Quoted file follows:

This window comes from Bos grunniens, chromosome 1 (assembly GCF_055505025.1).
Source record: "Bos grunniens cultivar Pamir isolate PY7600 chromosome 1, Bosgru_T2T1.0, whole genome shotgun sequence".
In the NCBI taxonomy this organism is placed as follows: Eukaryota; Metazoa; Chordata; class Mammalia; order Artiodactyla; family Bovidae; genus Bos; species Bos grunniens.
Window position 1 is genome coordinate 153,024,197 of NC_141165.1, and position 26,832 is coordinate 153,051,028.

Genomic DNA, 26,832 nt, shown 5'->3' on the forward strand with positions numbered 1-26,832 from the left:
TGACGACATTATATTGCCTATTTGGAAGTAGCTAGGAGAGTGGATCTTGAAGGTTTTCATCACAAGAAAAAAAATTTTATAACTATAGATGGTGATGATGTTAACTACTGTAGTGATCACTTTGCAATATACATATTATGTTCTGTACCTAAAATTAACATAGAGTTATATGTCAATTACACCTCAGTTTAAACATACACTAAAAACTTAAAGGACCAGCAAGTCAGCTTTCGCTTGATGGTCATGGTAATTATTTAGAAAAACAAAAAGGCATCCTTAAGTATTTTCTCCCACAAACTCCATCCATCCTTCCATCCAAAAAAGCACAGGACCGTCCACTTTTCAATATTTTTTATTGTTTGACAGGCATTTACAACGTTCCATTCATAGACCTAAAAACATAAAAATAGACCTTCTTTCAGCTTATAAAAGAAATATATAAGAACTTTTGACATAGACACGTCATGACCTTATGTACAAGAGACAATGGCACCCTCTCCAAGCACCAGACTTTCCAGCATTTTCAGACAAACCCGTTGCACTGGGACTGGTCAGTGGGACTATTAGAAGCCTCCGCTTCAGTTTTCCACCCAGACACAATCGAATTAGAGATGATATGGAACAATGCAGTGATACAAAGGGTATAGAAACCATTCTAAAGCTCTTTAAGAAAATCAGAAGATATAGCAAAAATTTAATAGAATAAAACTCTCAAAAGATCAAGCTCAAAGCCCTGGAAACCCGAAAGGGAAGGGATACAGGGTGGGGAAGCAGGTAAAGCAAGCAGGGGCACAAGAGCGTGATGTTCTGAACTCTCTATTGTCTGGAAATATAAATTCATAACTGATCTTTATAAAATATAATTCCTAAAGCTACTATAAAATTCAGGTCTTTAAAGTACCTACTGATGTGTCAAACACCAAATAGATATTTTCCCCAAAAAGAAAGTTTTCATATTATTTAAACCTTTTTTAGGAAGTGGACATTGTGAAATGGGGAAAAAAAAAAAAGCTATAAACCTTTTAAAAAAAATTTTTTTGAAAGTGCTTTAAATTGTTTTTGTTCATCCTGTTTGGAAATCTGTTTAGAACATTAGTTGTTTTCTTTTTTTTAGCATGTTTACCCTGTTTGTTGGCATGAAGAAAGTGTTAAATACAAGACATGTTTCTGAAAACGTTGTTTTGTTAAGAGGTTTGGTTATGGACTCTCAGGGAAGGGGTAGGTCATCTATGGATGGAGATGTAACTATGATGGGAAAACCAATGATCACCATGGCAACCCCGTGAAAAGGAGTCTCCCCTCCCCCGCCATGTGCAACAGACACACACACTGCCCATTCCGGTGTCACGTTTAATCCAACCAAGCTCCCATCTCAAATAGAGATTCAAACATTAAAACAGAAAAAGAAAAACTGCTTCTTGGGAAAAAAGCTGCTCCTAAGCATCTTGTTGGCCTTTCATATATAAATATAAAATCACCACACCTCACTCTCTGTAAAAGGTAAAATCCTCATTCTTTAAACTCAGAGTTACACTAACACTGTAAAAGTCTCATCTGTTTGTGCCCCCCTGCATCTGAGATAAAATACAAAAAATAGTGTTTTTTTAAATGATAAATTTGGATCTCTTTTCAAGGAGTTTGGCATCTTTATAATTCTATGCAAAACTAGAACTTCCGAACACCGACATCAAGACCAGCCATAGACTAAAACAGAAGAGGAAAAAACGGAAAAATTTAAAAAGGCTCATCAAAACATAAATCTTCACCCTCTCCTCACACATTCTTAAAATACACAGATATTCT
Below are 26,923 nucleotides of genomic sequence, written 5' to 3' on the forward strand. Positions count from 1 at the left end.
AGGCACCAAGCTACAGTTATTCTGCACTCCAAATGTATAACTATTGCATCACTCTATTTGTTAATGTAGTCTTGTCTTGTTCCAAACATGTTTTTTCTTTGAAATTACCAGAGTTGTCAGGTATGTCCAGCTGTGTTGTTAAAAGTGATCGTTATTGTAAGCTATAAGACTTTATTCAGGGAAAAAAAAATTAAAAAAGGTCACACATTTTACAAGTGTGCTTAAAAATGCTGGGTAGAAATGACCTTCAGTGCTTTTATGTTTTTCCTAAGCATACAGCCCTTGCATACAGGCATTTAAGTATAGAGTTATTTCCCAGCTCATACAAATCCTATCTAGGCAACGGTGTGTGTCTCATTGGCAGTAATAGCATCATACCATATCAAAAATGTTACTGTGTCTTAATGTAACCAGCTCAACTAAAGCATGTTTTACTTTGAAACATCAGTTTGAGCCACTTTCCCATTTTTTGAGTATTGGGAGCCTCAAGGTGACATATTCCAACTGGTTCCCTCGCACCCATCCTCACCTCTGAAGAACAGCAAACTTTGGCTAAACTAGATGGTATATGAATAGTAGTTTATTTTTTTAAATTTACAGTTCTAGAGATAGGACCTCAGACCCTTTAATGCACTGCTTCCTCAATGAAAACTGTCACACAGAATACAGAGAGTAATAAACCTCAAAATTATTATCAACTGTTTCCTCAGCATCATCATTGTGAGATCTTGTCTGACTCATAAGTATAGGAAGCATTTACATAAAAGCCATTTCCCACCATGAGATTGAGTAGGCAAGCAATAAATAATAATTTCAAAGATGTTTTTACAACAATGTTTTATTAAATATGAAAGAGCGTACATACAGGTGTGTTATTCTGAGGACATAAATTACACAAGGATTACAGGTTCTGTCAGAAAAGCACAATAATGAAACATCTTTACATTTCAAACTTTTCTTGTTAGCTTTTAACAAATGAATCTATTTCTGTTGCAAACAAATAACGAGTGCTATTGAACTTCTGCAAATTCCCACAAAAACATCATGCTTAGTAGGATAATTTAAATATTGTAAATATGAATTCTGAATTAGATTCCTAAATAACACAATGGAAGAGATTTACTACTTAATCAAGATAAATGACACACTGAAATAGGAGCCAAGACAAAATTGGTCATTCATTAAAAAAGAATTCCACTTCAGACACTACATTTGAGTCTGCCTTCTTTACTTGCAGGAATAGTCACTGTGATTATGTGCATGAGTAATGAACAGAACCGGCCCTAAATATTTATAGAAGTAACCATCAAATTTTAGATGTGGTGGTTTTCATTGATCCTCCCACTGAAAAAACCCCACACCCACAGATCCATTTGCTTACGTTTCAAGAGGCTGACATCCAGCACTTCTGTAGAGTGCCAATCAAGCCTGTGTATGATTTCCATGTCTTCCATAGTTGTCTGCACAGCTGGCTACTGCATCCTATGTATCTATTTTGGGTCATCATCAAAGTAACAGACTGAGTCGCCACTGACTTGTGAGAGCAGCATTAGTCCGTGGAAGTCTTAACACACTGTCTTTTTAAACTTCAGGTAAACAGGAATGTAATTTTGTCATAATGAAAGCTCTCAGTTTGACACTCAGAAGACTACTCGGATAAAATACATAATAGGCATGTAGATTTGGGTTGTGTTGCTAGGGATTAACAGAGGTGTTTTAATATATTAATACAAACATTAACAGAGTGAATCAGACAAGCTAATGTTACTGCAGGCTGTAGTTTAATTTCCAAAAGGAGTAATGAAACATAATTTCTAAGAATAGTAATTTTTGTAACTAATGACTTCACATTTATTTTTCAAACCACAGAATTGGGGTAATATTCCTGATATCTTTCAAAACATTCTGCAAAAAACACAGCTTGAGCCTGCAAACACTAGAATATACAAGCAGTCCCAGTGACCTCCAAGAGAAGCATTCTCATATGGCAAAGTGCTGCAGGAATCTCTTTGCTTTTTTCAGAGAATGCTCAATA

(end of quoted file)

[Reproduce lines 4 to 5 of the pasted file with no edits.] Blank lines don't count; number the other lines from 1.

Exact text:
Window position 1 is genome coordinate 153,024,197 of NC_141165.1, and position 26,832 is coordinate 153,051,028.

Genomic DNA, 26,832 nt, shown 5'->3' on the forward strand with positions numbered 1-26,832 from the left: